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Surface temperature distribution in broiler houses

In the Brazilian meat production scenario broiler production is the most dynamic segment. Despite of the knowledge generated in the poultry production chain, there are still important gaps on Brazilian rearing conditions as housing is different from other countries. This research study aimed at anal... Full description

Journal Title: Revista Brasileira de Ciência Avícola 01 September 2011, Vol.13(3), pp.177-182
Main Author: Baracho, MS
Other Authors: Nääs, Ia , Nascimento, Gr , Cassiano, Ja , Oliveira, Kr
Format: Electronic Article Electronic Article
Language: Portugiesisch
Subjects:
ID: ISSN: 1806-9061 ; DOI: 10.1590/S1516-635X2011000300003
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recordid: scielo_sS1516_635X2011000300003
title: Surface temperature distribution in broiler houses
format: Article
creator:
  • Baracho, MS
  • Nääs, Ia
  • Nascimento, Gr
  • Cassiano, Ja
  • Oliveira, Kr
subjects:
  • Agriculture, Dairy & Animal Science
  • Ornithology
  • Broiler Production
  • Housing
  • Infrared Thermography
ispartof: Revista Brasileira de Ciência Avícola, 01 September 2011, Vol.13(3), pp.177-182
description: In the Brazilian meat production scenario broiler production is the most dynamic segment. Despite of the knowledge generated in the poultry production chain, there are still important gaps on Brazilian rearing conditions as housing is different from other countries. This research study aimed at analyzing the variation in bird skin surface as function of heat distribution inside broiler houses. A broiler house was virtually divided into nine sectors and measurements were made during the first four weeks of the grow-out in a commercial broiler farm in the region of Rio Claro, São Paulo, Brazil. Rearing ambient temperature and relative humidity, as well as light intensity and air velocity, were recorded in the geometric center of each virtual sector to evaluate the homogeneity of these parameters. Broiler surface temperatures were recorded using infrared thermography. Differences both in surface temperature (Ts) and dry bulb temperature (DBT) were significant (p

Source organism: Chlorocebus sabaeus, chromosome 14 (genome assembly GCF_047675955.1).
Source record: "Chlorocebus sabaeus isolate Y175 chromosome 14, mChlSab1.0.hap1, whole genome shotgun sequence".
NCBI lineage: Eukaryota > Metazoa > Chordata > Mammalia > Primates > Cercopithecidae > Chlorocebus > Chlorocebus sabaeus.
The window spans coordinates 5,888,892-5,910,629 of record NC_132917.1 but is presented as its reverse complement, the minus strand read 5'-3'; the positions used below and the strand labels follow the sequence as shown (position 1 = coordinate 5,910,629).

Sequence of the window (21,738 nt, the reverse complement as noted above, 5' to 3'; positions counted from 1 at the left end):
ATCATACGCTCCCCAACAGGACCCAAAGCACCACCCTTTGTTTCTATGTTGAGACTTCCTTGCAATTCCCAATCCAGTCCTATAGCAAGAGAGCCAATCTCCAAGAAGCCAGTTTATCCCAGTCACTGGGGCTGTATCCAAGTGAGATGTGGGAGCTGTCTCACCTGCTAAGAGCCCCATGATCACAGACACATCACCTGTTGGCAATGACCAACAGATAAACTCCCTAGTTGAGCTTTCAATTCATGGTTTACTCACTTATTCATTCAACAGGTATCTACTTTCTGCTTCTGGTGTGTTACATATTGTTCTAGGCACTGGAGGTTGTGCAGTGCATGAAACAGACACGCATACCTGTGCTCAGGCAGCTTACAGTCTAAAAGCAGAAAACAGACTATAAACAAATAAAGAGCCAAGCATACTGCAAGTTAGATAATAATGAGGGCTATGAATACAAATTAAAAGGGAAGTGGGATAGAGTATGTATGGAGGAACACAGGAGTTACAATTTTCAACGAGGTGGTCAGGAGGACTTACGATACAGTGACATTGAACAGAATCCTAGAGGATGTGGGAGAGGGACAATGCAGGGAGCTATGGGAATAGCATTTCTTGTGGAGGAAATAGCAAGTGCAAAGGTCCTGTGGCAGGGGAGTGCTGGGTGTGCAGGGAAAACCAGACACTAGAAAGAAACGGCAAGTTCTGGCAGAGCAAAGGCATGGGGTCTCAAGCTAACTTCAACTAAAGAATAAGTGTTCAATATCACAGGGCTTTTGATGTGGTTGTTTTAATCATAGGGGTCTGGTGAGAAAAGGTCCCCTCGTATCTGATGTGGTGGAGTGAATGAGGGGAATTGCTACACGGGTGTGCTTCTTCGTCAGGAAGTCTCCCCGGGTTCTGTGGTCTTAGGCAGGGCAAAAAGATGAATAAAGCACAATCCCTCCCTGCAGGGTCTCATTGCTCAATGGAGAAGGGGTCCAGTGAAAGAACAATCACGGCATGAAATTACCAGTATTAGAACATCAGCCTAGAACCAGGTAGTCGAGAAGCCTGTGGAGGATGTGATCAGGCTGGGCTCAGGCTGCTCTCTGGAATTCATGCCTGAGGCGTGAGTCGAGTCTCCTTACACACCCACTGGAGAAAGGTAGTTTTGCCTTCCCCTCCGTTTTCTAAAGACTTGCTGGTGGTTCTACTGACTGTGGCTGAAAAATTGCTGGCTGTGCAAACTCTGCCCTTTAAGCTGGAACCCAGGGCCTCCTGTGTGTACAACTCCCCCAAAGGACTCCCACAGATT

language: por
source:
identifier: ISSN: 1806-9061 ; DOI: 10.1590/S1516-635X2011000300003
fulltext: fulltext_linktorsrc
issn:
  • 1806-9061
  • 18069061
url: Link


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titleSurface temperature distribution in broiler houses
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identifierISSN: 1806-9061 ; DOI: 10.1590/S1516-635X2011000300003
subjectAgriculture, Dairy & Animal Science ; Ornithology ; Broiler Production ; Housing ; Infrared Thermography
descriptionIn the Brazilian meat production scenario broiler production is the most dynamic segment. Despite of the knowledge generated in the poultry production chain, there are still important gaps on Brazilian rearing conditions as housing is different from other countries. This research study aimed at analyzing the variation in bird skin surface as function of heat distribution inside broiler houses. A broiler house was virtually divided into nine sectors and measurements were made during the first four weeks of the grow-out in a commercial broiler farm in the region of Rio Claro, São Paulo, Brazil. Rearing ambient temperature and relative humidity, as well as light intensity and air velocity, were recorded in the geometric center of each virtual sector to evaluate the homogeneity of these parameters. Broiler surface temperatures were recorded using infrared thermography. Differences both in surface temperature (Ts) and dry bulb temperature (DBT) were significant (p<0.05) as a function of week of rearing. Ts was different between the first and fourth weeks (p<0.05) in both flocks. Results showed important variations in rearing environment parameters (temperature and relative humidity) and in skin surface temperature as a function of week and house sector. Air velocity data were outside the limits in the first and third weeks in several sectors. Average light intensity values presented low variation relative to week and house sector. The obtained values were outside the recommended ranges, indicating that broilers suffered thermal distress. This study points out the need to record rearing environment data in order to provide better environmental control during broiler grow-out.